To meet this challenge, previous sensor technology developments focused on improving the light absorption of each pixel, and have progressed pixel technology from FSI (Front Side Illumination) to BSI (Back Side Illumination) which places photodiode at the top to maximize photoelectric efficiency. While being very effective at the time, this BSI technology also faced limitations in improving image quality as pixel sizes continued to decrease.
Samsung's ISOCELL technology forms a physical barrier between neighboring pixels - isolating the pixel. This isolation enables more photons to be collected from the micro-lens and absorbed into the correct pixel?s photodiode minimizing undesired electrical crosstalk between pixels and allowing expanded full well capacity (FWC).
According to Samsung, compared to conventional BSI pixels, the ISOCELL pixels decrease the crosstalk by approximately 30 percent which results in higher color fidelity to reproduce the original color with sharpness, and increase the full well capacity (FWC) by 30 percent which leads to greater dynamic range.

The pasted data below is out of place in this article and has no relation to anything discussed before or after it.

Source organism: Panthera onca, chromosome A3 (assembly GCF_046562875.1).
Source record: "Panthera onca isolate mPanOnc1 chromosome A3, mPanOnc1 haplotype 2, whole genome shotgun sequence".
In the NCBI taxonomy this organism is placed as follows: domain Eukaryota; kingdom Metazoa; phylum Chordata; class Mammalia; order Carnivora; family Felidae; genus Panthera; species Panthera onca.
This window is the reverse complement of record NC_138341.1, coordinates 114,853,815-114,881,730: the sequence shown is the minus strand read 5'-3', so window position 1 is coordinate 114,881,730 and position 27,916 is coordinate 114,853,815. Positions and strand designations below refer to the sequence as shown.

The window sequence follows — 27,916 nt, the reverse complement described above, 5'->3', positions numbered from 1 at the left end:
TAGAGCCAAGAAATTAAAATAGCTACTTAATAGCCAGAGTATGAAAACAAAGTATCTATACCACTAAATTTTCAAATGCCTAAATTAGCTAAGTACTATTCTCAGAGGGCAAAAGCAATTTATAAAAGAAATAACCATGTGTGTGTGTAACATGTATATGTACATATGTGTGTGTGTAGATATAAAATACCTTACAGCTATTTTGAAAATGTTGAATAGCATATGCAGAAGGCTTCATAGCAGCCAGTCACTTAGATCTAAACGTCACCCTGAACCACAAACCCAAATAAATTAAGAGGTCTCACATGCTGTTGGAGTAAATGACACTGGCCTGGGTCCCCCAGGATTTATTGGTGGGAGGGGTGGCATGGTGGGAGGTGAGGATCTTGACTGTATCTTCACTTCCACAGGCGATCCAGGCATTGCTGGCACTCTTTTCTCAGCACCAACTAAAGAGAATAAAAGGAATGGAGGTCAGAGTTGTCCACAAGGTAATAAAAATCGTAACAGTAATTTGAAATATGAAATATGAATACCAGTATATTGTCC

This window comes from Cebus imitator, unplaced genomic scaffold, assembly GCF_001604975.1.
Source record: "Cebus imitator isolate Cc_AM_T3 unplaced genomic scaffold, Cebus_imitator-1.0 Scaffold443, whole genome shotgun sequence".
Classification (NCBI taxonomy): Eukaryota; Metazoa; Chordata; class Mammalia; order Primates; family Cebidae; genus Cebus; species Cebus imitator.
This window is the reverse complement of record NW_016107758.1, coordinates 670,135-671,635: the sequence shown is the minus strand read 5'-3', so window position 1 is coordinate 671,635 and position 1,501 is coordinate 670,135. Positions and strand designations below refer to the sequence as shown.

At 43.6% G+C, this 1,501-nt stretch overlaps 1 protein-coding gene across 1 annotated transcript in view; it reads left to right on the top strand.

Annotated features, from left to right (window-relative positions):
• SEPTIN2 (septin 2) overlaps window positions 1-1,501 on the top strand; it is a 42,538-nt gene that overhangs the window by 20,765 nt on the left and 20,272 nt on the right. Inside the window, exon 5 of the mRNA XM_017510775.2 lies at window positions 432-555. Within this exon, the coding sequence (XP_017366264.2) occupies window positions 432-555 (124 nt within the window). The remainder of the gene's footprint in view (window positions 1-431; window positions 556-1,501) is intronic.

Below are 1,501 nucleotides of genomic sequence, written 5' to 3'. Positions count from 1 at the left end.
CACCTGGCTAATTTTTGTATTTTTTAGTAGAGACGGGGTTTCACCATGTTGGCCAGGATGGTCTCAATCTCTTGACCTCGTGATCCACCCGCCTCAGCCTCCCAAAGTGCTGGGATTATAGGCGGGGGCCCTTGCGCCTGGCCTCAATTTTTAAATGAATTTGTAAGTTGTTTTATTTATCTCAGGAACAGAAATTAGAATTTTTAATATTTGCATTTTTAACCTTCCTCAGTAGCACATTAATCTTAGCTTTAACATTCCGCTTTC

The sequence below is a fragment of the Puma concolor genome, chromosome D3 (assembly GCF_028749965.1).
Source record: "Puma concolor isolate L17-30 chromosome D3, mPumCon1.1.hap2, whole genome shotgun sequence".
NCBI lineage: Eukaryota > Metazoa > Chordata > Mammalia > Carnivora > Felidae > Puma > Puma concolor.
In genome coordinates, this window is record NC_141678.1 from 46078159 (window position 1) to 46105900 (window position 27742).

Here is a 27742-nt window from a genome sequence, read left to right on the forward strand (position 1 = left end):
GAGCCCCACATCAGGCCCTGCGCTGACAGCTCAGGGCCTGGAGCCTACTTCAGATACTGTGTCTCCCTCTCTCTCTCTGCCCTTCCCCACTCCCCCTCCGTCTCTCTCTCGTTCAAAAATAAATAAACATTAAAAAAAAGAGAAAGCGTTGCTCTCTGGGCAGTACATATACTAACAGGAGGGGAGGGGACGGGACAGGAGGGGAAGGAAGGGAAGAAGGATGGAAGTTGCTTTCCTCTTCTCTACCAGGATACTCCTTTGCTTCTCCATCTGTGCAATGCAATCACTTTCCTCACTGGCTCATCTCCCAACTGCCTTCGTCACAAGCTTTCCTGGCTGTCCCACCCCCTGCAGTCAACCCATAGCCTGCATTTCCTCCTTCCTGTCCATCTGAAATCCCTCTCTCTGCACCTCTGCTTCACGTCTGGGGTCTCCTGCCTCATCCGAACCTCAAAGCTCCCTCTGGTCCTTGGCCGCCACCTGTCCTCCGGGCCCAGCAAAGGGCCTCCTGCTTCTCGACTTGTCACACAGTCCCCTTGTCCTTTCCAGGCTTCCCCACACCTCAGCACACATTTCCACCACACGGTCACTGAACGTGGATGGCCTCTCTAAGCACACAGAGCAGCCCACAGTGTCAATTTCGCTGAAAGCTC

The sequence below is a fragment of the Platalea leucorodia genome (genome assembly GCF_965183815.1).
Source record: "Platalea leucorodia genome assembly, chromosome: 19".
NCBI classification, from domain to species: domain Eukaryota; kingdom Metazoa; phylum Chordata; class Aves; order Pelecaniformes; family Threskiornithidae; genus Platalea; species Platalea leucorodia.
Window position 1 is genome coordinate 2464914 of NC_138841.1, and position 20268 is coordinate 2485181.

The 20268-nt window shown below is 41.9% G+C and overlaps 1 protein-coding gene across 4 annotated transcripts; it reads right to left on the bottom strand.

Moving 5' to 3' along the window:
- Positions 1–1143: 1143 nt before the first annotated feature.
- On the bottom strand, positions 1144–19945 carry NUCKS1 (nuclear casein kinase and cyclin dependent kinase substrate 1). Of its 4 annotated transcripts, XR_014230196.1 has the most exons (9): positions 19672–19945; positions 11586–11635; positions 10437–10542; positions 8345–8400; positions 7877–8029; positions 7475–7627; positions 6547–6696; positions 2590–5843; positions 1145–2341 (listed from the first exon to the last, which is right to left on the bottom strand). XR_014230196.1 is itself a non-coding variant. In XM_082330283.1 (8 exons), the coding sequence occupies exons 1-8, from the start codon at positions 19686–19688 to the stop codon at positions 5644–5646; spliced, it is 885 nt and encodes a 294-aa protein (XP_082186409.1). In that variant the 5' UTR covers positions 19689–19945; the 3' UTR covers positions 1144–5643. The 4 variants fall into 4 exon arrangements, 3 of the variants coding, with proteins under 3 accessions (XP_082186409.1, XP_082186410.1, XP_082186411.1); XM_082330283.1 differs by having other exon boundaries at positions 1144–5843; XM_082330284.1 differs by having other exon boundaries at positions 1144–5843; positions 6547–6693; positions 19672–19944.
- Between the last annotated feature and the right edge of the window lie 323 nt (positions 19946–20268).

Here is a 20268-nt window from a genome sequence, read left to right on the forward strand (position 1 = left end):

Additionally, an imager designed with ISOCELL can feature a 20 percent wider chief ray angle (CRA), reducing the height of the camera module. This makes it suitable for slim and small form factor mobile devices with challenging low z-height requirements.
As the first Samsung image sensor to adopt this new technology, the S5K4H5YB 8Megapixel imager utilizes a 1.12um ISOCELL pixel and has a 1/4inch optical format. The S5K4H5YB is currently sampling to Samsung's customers with mass production scheduled for Q4 2013.
Samsung said that the new technology is going to be added to the tentatively-named Galaxy S5, Galaxy Note 4 and next-generation mirrorless cameras.